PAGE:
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LawBiz® TIPS – Week of April 1, 2014

LawBiz(r) newsletter

Yet another comment about the bar exam suggests that there may not be sufficient steam amongst practicing lawyers to eliminate the exam. One such comment said, "...Keep the Bar exam. I ... do not think it is ANY measure of the competence of a lawyer, but I do believe the bar exam is here to stay because so many of us suffered to pass it ... "

The ABA TECHSHOW last week was larger and better than in recent years. While there, I participated in the Retirement webinar on selling your law practice. More than 1,000 attendees demonstrated the importance of the subject. Thanks to Jill Chanen and Molly McDonough of the ABA Journal for the webinar idea and for inviting me to participate. Watch for the announcement about our new website, coming next week about selling and buying a law practice.

I was able to visit with good friends such as Kevin O'Keefe of LexBlog, Bruce Dorner from New Hampshire, Carolyn Elefant of Solo By Choice, Derek Flower of ScanSnap and many others. But, Chicago was ccccold, though not so bad as in recent weeks. Winter seems to be over in Chicago, but it's great to return home to sunny California (in spite of the earthquakes).

Ed signature

A Grant Whose Time Has Come?

Too many lawyers or too few? The answer depends entirely on where you live. If you live in a rural area, the answer is too few.

The solution lies with law schools. Law schools should institute programs providing grants to graduates who agree to practice in rural areas for a specified number of years. Although there are some existing programs of this type, more need to be instituted.

It has become a maxim that there are too many lawyers and that there is an ongoing softness in demand for legal services. This is certainly true in some areas. However, although there is a glut of lawyers in some areas, other areas-rural areas, in particular-are experiencing a deficit of attorneys. The real problem is a dislocation between the supply and the demand.

In addition, a future problem is that, due to the law of economics, there might be an undersupply of lawyers everywhere. The general oversupply of lawyers coupled with a weak economy has led to a decrease in opportunities for law school graduates and thus a precipitous drop in the number of students entering law school. For the 2013 academic year, law school admissions were headed for a thirty-year low, a decline driven by student worries about rising tuition, debt load, and unemployment after graduation. Potential law students increasingly understand that it is a fool's gamble to spend many thousands of dollars in the false hope of getting a well-paying job at the end of three years.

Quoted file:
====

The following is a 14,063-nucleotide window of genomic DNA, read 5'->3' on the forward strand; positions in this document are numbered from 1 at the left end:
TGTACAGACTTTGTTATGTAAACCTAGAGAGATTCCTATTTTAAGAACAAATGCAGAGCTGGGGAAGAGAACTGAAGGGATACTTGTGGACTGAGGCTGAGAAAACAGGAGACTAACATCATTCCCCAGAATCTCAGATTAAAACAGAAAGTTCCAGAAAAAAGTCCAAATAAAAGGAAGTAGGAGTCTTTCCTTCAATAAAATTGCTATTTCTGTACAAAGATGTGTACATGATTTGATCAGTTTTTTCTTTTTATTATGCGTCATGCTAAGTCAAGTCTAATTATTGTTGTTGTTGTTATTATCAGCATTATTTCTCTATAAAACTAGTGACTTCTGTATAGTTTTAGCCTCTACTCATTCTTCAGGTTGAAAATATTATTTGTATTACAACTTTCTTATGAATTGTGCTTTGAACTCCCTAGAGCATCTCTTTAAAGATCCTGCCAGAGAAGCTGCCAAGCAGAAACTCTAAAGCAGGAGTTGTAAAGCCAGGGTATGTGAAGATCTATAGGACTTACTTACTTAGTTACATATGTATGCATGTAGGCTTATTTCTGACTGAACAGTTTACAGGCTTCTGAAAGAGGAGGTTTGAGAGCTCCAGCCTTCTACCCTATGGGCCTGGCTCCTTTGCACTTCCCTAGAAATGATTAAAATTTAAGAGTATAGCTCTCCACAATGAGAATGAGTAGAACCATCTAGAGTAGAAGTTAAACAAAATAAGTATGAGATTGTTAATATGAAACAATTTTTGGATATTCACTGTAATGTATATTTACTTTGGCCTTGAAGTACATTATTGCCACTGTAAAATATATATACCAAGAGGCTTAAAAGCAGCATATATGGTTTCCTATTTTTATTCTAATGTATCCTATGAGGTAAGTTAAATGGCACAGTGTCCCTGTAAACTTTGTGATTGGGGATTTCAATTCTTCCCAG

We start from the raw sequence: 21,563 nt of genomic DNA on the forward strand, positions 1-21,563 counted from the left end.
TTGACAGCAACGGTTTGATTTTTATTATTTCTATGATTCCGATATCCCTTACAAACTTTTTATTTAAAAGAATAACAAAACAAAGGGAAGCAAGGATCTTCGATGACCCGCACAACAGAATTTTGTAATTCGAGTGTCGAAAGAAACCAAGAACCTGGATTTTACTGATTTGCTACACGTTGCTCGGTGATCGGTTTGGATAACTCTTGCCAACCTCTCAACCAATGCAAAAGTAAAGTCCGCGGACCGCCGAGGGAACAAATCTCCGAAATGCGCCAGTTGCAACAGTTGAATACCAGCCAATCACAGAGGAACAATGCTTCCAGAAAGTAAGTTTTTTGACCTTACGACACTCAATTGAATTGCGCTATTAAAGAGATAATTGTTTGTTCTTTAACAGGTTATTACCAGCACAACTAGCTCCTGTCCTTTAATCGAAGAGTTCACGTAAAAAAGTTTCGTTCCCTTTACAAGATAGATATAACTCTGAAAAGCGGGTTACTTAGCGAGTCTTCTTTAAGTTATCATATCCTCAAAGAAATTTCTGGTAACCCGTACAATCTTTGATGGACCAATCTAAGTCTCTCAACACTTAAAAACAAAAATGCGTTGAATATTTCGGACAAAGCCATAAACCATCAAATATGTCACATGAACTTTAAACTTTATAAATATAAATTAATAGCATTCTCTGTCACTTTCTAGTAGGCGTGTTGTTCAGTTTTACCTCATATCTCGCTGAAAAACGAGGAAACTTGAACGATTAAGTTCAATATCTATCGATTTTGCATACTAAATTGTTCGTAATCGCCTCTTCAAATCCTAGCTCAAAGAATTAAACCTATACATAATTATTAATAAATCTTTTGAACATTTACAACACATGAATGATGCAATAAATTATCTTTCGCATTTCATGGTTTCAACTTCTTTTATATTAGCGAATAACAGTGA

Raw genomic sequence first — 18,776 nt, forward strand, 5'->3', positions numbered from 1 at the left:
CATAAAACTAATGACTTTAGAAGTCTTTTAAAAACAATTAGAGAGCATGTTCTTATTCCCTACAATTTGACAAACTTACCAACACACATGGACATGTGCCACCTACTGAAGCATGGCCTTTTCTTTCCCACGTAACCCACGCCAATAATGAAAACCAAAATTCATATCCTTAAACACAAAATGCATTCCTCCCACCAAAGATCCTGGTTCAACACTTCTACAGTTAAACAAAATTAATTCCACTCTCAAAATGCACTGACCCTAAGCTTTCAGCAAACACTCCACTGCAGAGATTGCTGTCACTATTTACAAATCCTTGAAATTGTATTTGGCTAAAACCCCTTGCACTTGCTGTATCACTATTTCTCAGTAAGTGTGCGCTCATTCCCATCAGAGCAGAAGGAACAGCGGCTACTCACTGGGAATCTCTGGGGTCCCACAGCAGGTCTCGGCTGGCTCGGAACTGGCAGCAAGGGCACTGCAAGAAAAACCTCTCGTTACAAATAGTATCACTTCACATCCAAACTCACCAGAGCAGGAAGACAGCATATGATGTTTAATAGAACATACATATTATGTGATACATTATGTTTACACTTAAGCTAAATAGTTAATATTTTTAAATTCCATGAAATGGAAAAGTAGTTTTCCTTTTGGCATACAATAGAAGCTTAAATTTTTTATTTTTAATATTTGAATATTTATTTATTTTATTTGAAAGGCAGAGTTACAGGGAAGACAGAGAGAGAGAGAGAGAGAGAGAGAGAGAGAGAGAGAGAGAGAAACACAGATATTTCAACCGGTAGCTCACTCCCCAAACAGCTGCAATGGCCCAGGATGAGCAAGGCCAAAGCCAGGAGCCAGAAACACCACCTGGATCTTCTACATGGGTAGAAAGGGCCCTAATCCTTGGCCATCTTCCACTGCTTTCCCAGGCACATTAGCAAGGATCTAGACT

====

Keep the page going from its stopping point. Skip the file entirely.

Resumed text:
It doesn't have to be this way, though. If more law schools would offer grants in exchange for rural service, law school students could graduate debt-free with a job waiting for them. In addition, rural areas would gain the legal expertise that they so sorely need.

It's a win-win for lawyers and for rural America.

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A Grant Whose Time Has Come?

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"I requested that (my partners) allow me to take on the management of the firm and suggested the creation of a business plan.... (Our practice) is a successful practice, but in dire need of a direction -- and a business plan. They agreed to give me a shot and entertain a rough outline of my ideas. I was shocked when they agreed, but then horrified at the task before me. However, sitting on my shelf is "The Business of Law" that I purchased from you a few years ago. I began to read it and a whole new world has opened up for me. I just wanted to express my gratitude to you for writing the book... I am excited about the opportunity I have and just wanted to let you know that I appreciate all you do for the field."

Pleasanton, CA

"I was an associate at a large national law firm and I felt "stuck," but I didn't know how to market myself to clients or to other firms. Ed's focus on the business side of the law firm provided a solid grounding for me to evaluate my current situation and a platform from which I could start growing my own practice. In many ways, working with Ed is like working with a therapist. Part of my coaching process with Ed has been getting to understand more thoroughly my strengths and weaknesses as both a marketer and as a lawyer. After working with Ed for six months, I was ready to market myself to other firms: I developed a clearly articulated set of objectives and Ed has gave me the tools that I needed to increase my exposure. Today, I am working for a law firm that provides better opportunities for my professional growth."

San Francisco, CA


Ed Poll, LawBiz® Management

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